Conflict of interest: All authors declare that they have no conflicts of interest.
Pre- and post-pandemic prevalence of antibodies to the 2009 pandemic influenza A (H1N1) virus in Austrian adults†
Article first published online: 18 JUL 2012
Copyright © 2012 Wiley Periodicals, Inc.
Journal of Medical Virology
Volume 84, Issue 9, pages 1331–1334, September 2012
How to Cite
Poeppl, W., Poeppl, G., Hunger, M., Tobudic, S., Winkler, H., Faas, A., Mooseder, G. and Burgmann, H. (2012), Pre- and post-pandemic prevalence of antibodies to the 2009 pandemic influenza A (H1N1) virus in Austrian adults. J. Med. Virol., 84: 1331–1334. doi: 10.1002/jmv.23337
- Issue published online: 18 JUL 2012
- Article first published online: 18 JUL 2012
- Manuscript Accepted: 21 MAY 2012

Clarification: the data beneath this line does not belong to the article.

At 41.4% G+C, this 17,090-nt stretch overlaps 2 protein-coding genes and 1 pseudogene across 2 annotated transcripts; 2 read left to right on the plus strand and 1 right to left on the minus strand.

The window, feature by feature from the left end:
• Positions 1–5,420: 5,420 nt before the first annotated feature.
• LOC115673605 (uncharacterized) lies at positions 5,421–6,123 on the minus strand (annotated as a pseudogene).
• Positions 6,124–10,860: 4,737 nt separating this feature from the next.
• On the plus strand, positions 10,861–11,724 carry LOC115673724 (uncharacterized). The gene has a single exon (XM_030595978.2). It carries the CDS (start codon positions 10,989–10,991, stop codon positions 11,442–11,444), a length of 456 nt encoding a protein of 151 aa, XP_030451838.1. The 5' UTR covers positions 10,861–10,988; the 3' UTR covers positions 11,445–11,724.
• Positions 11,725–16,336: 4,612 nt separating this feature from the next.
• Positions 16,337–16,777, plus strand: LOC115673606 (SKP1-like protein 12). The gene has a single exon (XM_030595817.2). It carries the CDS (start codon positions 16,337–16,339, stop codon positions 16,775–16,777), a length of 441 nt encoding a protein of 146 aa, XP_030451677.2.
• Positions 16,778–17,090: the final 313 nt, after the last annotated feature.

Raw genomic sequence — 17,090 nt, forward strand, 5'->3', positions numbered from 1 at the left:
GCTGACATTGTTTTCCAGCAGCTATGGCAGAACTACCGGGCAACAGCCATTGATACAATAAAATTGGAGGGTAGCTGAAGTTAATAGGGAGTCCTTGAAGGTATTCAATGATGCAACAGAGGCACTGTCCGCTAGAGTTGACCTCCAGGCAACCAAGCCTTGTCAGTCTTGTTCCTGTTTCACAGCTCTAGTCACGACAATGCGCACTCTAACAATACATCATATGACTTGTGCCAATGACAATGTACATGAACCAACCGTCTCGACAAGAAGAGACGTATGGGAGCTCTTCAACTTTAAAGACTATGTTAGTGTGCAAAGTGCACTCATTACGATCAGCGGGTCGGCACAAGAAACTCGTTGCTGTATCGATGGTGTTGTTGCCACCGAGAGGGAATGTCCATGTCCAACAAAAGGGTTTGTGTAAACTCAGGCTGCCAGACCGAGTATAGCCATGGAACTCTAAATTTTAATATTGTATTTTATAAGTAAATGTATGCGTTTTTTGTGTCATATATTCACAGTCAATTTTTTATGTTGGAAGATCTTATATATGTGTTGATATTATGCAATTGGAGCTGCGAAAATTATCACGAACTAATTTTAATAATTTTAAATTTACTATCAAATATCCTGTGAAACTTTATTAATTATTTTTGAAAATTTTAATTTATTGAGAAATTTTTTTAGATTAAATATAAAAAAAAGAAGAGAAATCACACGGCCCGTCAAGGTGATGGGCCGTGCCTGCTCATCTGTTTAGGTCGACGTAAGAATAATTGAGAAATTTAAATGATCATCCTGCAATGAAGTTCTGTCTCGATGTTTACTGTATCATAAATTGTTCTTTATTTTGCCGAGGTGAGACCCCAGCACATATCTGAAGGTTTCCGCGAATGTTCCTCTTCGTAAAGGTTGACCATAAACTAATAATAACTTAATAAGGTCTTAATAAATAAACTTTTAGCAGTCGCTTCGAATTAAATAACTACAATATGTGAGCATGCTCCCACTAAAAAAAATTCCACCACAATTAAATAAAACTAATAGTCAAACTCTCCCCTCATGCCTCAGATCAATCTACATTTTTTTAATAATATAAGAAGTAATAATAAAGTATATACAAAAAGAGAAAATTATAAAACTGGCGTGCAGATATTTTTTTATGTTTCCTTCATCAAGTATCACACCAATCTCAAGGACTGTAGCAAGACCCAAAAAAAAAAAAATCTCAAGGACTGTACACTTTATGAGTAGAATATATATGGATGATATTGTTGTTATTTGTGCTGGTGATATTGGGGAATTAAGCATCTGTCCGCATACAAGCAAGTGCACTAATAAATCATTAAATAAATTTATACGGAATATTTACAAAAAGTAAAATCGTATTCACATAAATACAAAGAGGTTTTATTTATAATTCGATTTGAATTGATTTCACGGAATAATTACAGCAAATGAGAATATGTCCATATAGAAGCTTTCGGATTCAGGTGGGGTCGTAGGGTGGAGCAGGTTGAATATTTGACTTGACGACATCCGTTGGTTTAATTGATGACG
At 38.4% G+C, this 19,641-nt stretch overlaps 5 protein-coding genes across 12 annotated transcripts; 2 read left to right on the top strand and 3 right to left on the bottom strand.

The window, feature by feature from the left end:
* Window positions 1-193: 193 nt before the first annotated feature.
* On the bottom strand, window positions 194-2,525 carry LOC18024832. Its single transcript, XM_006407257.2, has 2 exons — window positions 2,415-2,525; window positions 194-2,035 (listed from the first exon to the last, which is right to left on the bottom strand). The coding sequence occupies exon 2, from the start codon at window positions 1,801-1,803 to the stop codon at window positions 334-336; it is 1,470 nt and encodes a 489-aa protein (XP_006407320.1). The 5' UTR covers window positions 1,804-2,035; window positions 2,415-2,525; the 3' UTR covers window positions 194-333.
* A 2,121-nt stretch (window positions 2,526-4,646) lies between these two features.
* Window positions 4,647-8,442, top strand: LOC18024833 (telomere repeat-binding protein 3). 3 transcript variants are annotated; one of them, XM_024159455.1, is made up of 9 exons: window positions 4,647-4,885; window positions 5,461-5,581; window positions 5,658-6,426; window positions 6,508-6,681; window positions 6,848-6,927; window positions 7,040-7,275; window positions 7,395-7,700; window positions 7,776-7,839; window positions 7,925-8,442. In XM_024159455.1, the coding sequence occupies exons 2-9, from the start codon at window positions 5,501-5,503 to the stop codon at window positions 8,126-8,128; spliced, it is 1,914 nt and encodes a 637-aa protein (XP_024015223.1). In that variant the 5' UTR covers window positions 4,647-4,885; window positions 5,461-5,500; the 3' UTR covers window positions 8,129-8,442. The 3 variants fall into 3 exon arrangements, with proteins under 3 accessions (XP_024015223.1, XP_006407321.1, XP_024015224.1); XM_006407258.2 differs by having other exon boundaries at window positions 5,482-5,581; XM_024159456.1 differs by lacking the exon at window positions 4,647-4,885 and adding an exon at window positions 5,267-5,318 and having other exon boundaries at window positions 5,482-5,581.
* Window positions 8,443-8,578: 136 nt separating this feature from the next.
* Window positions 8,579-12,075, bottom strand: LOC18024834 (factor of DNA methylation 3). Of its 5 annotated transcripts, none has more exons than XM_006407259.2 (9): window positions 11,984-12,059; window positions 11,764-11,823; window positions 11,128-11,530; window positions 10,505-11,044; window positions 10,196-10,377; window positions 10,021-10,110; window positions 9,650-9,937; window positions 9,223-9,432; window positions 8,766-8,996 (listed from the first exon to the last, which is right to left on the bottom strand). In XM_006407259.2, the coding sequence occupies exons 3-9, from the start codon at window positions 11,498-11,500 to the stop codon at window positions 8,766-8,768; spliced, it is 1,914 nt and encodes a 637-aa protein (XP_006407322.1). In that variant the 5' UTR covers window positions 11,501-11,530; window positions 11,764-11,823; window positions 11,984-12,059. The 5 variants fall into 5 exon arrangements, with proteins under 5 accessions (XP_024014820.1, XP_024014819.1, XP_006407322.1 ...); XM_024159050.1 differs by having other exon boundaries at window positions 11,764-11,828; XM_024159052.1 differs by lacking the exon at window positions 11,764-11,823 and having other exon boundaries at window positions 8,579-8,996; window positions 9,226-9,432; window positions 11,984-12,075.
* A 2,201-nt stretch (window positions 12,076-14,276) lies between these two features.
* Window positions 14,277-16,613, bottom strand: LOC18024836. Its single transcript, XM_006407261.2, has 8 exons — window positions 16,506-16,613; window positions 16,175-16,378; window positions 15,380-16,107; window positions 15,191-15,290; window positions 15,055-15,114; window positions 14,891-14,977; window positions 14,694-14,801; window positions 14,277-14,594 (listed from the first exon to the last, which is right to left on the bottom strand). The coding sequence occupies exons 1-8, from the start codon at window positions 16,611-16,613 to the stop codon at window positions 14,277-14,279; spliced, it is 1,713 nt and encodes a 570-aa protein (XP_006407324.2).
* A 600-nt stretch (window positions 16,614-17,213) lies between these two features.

Antibody prevalence to the 2009 pandemic influenza A (H1N1) virus was determined in a sample of the Austrian population to assess the post-pandemic seropositivity rate, the infection attack rate, and the proportion of subclinical infections during the 2009/2010 influenza pandemic in Austrian adults. A total of 480 sera from individuals aged between 18 and 57 years from all nine federal states of Austria were collected between April and June 2010. Information on demographic characteristics, vaccination history, and history of suspected or verified influenza virus infection was ascertained. Antibodies were determined using a commercial ELISA and compared with 80 age-matched adult sera collected before the pandemic began. The overall seropositivity rate was 28% and was highest among young adults aged 18–29 years, followed by adults aged 50–57 years. Among seropositive unvaccinated individuals, infection was asymptomatic in more than 80%. Extrapolation to the overall Austrian adult population indicates that more than 1.3 million persons aged 18–57 years became infected in 2009. Compared with the pre-pandemic seropositivity rate, the infection rate was highest among young adults but low in those aged 30–57 years. Among 69 individuals previously vaccinated with the 2009 pandemic influenza A (H1N1) virus, 71% had specific antibodies. The study demonstrates that infection rates based on surveillance of clinical cases considerably underestimated the infection attack rate during the 2009 H1N1 pandemic in Austria and that vaccination against this virus elicited long-lasting seropositivity in more than 70% of adults. J. Med. Virol. 84:1331–1334, 2012. © 2012 Wiley Periodicals, Inc.